Has a forward-thinking government and a tech-focused business infrastructure. It invests heavily into education and has mandatory military service, during which soldiers are trained in fields such as technology and engineering. There’s also a sizeable government-sponsored Technological Incubators Program

Creators of: 

🤷‍♂️ What's their secret sauce?

Take a look at some common ingredients that we believe have made these countries the ideal grounds to foster foodtech innovation:

  • Government buy in - in all the above countries there is a real drive from the government to actively position themselves as food innovation hub - wether to become a world leader or ensure self-sufficiency. Singapore is on a mission to assure its own food security by 2030, Israel being a geo-political island that is had to make sure it had all the expertise for a self-sufficient food system and the Dutch government wants to speed up the development and the adoption of meat alternatives. 
  • Startup infrastructure - from incubators, accelerators, research facilities, venture capitalists and more -  these countries have laid the groundwork to become a startup nation and innovation hub, years in advance.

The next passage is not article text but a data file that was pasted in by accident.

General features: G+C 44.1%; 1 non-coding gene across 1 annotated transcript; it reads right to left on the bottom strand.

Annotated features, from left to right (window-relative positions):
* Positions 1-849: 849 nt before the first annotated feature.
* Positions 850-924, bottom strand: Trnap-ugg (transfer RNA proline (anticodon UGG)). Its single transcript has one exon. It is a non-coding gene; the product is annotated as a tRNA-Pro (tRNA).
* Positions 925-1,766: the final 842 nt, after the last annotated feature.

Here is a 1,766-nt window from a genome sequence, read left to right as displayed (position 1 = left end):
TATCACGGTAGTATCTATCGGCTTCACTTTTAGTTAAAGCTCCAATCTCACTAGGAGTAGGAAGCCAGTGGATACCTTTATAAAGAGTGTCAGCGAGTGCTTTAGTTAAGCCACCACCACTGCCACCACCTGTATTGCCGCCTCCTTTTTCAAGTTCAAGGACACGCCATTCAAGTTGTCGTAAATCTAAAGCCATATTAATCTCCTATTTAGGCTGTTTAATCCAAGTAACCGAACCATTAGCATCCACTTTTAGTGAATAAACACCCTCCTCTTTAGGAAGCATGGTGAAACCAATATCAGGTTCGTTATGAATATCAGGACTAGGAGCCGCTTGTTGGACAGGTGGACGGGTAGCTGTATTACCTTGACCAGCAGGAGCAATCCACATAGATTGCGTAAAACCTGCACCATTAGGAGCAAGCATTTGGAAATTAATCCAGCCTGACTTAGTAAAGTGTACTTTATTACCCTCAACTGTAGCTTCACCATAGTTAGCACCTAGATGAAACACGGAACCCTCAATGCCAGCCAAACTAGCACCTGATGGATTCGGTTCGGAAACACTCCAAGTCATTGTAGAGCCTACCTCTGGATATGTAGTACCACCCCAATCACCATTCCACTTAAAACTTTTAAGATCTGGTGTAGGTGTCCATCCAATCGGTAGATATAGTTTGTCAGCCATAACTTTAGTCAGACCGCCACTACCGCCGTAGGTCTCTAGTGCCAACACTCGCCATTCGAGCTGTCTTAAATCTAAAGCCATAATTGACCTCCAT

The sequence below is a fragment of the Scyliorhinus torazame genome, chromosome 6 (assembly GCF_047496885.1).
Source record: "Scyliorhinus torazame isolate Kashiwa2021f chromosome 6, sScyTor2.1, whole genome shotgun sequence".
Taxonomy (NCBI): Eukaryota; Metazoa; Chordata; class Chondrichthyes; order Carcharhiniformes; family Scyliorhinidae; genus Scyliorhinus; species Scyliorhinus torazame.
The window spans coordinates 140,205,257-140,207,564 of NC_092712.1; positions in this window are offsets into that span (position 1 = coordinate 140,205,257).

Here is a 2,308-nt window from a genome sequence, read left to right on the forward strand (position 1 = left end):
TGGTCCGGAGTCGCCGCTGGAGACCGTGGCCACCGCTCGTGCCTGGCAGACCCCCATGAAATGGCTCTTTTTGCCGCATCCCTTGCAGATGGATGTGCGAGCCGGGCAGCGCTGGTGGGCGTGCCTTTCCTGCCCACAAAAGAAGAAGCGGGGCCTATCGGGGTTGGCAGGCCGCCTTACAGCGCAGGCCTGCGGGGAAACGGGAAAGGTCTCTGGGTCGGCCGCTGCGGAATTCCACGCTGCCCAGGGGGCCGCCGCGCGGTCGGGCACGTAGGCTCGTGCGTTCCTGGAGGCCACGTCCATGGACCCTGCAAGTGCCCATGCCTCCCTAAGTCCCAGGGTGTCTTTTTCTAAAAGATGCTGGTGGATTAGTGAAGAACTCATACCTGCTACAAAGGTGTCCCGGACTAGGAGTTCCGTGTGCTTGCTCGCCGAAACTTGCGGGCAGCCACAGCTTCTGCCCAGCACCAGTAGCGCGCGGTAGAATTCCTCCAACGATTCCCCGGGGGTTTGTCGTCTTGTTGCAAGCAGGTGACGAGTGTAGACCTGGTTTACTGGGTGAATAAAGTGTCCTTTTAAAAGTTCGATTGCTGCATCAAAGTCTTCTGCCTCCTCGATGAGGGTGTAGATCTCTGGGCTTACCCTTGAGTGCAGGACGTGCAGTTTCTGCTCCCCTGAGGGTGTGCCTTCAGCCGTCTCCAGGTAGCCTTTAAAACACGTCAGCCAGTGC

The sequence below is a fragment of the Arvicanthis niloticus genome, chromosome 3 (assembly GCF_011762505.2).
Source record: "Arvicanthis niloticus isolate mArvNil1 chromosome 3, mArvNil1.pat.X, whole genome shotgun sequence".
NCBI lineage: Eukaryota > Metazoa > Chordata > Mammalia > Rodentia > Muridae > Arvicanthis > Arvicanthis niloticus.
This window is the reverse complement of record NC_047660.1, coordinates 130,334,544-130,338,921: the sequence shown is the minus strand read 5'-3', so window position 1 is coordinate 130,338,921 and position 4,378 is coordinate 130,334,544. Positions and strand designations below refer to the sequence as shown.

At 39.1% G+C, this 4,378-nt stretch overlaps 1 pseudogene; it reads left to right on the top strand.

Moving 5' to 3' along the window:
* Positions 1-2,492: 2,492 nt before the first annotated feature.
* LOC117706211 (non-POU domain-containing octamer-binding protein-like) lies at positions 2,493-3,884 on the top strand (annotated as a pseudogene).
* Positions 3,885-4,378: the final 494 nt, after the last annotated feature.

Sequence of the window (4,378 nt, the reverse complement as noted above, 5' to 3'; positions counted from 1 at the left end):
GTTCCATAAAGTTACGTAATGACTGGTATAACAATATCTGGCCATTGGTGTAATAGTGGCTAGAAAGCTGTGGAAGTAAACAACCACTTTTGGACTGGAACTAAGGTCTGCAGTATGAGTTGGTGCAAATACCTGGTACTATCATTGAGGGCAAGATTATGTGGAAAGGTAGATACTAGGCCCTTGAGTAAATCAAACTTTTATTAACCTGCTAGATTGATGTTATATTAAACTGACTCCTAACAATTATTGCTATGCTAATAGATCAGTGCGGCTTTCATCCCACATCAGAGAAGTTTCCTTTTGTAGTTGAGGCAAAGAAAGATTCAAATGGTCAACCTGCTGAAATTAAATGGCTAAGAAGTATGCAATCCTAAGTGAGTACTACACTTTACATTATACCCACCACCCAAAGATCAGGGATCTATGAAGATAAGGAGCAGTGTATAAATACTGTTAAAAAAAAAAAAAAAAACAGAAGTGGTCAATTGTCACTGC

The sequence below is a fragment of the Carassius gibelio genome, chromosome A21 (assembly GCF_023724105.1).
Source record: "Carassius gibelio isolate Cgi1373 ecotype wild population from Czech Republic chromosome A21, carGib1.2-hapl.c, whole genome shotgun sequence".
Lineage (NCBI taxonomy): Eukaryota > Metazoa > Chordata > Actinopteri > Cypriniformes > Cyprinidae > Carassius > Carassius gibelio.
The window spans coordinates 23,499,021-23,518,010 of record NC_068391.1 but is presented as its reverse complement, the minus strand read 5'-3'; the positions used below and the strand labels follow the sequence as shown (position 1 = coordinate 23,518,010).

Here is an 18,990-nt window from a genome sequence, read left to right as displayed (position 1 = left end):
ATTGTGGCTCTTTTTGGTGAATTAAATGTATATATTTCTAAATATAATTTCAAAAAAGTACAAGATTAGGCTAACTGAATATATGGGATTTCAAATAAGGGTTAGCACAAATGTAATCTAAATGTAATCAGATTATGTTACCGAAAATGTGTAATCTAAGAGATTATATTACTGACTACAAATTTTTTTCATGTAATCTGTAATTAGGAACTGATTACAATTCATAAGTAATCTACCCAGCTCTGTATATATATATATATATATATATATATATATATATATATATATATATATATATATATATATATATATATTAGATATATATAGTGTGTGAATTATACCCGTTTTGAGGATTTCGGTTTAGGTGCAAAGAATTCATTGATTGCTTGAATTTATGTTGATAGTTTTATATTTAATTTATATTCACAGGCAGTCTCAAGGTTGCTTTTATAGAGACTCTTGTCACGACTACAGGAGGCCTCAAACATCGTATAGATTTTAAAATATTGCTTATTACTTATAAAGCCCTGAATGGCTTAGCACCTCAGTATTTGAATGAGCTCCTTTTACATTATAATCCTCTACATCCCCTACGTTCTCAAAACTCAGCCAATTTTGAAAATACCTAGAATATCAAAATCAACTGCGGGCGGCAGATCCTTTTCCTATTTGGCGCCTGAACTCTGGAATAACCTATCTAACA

• Talent - from Israels educated workforce to Netherlands world-class universities, these countries are able to successfully foster home-grown talent and attract entrepreneurs and innovators from abroad.
  • Culture: I can never forget my discussions Eschar of Redefine Meat or Fengru Lin of Turtle Tree labs. These entrepreneurs are ambitious, driven, and unafraid like nothing I'd seen before. And it's not a one-off. Speak with entrepreneurs from these countries and you'll find many of them have this same rare confidence and worldly ambitions that draws you in like a magnet. I assume it's due to a mix of a supportive entrepreneurial spirit, risk-taking culture and upbringing that's ideal for creating future leaders.

🤔 Which country is next? 

During the the Clubhouse chat - several names came up including China, India and Switzerland or in the US, North Carolina and Texas. 

But our guess: Sweden 🇸🇪

Sweden has dominated foodtech headlines and has been whispered on the lips of VC's and entrepreneurs around the globe. Just last week we read a great email by Digital Food Lab on how Sweden is becoming a global plant-based leader, and it's no surprise.

The country has all the ingredients we highlighted above - a mix of a strong tech scene, forward looking food and agricultural universities, leading accelerators, government adoption, growing interest for food in the investment sector and many, many startups

👀 Just look at the recent headlines:

💁 What do you think?

Do you agree with our prediction or did you have another country in mind?